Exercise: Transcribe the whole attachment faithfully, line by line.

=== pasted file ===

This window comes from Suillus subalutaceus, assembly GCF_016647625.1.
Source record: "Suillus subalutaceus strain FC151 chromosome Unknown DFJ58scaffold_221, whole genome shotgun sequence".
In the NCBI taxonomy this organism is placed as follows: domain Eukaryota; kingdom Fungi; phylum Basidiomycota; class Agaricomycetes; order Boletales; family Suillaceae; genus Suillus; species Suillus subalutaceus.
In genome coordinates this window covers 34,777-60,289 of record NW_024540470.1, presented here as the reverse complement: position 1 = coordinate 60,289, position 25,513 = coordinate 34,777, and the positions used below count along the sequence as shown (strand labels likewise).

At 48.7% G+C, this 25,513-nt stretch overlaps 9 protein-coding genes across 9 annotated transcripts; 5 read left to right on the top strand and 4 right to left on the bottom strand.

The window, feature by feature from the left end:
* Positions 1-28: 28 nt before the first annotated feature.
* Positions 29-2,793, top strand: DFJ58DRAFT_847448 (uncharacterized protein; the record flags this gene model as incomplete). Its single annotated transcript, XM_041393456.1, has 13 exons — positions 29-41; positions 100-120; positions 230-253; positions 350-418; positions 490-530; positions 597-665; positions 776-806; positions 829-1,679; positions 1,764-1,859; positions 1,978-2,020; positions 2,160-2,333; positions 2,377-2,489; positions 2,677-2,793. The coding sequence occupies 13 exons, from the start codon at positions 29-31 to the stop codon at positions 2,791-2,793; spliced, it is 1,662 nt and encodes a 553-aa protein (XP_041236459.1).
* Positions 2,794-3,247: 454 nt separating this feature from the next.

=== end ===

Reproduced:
This window comes from Suillus subalutaceus, assembly GCF_016647625.1.
Source record: "Suillus subalutaceus strain FC151 chromosome Unknown DFJ58scaffold_221, whole genome shotgun sequence".
In the NCBI taxonomy this organism is placed as follows: domain Eukaryota; kingdom Fungi; phylum Basidiomycota; class Agaricomycetes; order Boletales; family Suillaceae; genus Suillus; species Suillus subalutaceus.
In genome coordinates this window covers 34,777-60,289 of record NW_024540470.1, presented here as the reverse complement: position 1 = coordinate 60,289, position 25,513 = coordinate 34,777, and the positions used below count along the sequence as shown (strand labels likewise).

At 48.7% G+C, this 25,513-nt stretch overlaps 9 protein-coding genes across 9 annotated transcripts; 5 read left to right on the top strand and 4 right to left on the bottom strand.

The window, feature by feature from the left end:
* Positions 1-28: 28 nt before the first annotated feature.
* Positions 29-2,793, top strand: DFJ58DRAFT_847448 (uncharacterized protein; the record flags this gene model as incomplete). Its single annotated transcript, XM_041393456.1, has 13 exons — positions 29-41; positions 100-120; positions 230-253; positions 350-418; positions 490-530; positions 597-665; positions 776-806; positions 829-1,679; positions 1,764-1,859; positions 1,978-2,020; positions 2,160-2,333; positions 2,377-2,489; positions 2,677-2,793. The coding sequence occupies 13 exons, from the start codon at positions 29-31 to the stop codon at positions 2,791-2,793; spliced, it is 1,662 nt and encodes a 553-aa protein (XP_041236459.1).
* Positions 2,794-3,247: 454 nt separating this feature from the next.